China’s central bank told a Beijing-based software firm on Tuesday to shut down over suspected involvement in cryptocurrency transactions, and has warned companies against assisting crypto-related businesses.
The People’s Bank of China (PBoC) said in a statement that financial and payment institutions are banned from providing operating venues or commercial promotions to cryptocurrencies after ordering the closure of the software company Beijing Qudao Cultural Development.
The move was necessary “to prevent and control the risk of speculation in virtual currency transactions, and protect the safety of the public’s assets,” according to the central bank.
In the statement, the PBoC warned firms “not to provide business premises, commercial display, marketing... for virtual currency-related business activities.”
The move comes amidst China’s ongoing crackdown against cryptocurrencies as authorities continue to close mines minting the virtual currencies in several districts that supply more than half of the world’s digital tokens.
Bitcoin mining is a digital process that generates new units of the virtual currency by solving complex mathematical equations which require energy-intensive computer operations.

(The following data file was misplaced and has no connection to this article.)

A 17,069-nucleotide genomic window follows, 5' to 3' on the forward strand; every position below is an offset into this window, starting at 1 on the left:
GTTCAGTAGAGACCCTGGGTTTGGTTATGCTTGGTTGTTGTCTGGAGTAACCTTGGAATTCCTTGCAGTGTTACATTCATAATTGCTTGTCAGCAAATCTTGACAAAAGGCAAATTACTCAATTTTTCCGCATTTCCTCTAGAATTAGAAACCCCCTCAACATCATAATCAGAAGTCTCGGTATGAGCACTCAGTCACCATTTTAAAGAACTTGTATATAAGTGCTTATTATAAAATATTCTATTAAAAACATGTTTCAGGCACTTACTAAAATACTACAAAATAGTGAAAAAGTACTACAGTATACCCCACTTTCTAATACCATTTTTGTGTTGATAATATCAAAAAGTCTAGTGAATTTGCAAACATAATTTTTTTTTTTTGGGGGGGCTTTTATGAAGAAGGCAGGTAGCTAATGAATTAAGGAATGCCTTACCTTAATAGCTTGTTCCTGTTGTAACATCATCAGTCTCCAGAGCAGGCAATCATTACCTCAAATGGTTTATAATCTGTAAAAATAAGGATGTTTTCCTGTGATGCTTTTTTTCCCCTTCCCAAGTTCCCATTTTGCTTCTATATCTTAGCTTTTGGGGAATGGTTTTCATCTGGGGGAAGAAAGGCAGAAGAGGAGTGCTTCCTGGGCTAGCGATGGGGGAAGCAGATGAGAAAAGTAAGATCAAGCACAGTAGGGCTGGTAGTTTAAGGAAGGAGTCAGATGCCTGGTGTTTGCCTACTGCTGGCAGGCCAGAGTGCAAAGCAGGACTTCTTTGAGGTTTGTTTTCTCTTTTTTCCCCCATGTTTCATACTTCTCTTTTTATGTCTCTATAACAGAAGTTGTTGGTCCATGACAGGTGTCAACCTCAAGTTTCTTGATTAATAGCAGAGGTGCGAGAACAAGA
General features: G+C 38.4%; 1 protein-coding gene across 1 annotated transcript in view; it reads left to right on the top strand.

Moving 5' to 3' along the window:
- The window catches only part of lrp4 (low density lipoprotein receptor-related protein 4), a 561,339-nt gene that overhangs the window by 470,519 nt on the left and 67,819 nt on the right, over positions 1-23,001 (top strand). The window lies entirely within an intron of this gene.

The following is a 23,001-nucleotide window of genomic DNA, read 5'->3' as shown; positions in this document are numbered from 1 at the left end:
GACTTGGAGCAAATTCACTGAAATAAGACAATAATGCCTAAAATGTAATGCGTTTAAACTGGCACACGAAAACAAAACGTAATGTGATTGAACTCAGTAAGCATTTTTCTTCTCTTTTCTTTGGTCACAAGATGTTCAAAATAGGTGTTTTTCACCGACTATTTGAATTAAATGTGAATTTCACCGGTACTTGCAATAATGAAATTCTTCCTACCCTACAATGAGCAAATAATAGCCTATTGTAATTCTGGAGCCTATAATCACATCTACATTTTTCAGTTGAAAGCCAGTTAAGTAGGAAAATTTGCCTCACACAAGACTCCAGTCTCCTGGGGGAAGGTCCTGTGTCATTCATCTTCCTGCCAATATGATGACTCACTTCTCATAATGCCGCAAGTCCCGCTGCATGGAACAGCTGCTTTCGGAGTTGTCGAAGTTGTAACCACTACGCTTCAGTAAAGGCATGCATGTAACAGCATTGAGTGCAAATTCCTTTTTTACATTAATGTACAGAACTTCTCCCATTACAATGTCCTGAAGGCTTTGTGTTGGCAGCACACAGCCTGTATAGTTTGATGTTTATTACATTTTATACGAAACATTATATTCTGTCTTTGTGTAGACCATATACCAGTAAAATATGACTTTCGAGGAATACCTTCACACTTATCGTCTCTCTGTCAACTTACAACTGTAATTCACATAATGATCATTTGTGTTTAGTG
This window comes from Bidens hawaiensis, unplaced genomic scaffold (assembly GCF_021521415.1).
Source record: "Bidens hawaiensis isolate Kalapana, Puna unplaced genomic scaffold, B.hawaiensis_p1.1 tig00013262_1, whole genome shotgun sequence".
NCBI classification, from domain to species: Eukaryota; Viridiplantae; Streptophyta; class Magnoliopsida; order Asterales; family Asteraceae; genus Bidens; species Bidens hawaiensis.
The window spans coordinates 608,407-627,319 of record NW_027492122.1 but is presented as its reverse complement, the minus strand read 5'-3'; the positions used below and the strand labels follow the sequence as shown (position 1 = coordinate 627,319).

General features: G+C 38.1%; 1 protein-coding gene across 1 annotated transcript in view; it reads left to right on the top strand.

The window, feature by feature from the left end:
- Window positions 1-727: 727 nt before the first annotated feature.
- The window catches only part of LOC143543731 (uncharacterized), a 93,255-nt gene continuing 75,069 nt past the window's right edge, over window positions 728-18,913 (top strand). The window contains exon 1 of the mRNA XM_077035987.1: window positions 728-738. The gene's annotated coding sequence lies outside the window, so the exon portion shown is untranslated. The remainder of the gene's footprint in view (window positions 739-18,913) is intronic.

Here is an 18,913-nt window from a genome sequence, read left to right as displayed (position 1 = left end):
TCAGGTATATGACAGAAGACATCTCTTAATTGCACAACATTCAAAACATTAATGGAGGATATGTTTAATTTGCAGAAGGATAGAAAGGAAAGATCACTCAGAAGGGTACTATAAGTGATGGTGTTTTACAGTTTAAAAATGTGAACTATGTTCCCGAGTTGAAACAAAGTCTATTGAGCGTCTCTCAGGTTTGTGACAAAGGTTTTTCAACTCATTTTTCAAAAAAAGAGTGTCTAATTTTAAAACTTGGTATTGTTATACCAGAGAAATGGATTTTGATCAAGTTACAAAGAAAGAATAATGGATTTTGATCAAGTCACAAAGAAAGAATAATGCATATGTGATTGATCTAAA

As China makes a majority of the world’s cryptocurrencies, experts have pointed out that even the slightest regulations restricting their production in the country have the potential to create huge swings in the global market.
China has intensified crackdowns against cryptocurrency mining in provinces including Sichuan and Qinghai since June, shutting down mines along with periodic warnings to banks to halt crypto-related transactions. Social media accounts of some crypto-influencers were also blocked.
Last month, the country called on major banks and payments companies to take stronger actions against the trading of the virtual currencies, lowering the price of bitcoin by as much as 10 per cent the same day.
In May, three Chinese authorities – the National Internet Finance Association of China, the China Banking Association, and the Payment and Clearing Association of China – announced that they would be launching a widespread crackdown on cryptocurrencies, which sent the market down by as much as 25 per cent over the course of the day.
The moves, which the country has deemed necessary for achieving its climate crisis targets, have collectively led to the price of bitcoin and several leading digital currencies to dive in value since their April high. Crypto mining and transactions consuming large quantities of energy.
While people in China can still hold cryptocurrencies, they would continue to find it harder to use them.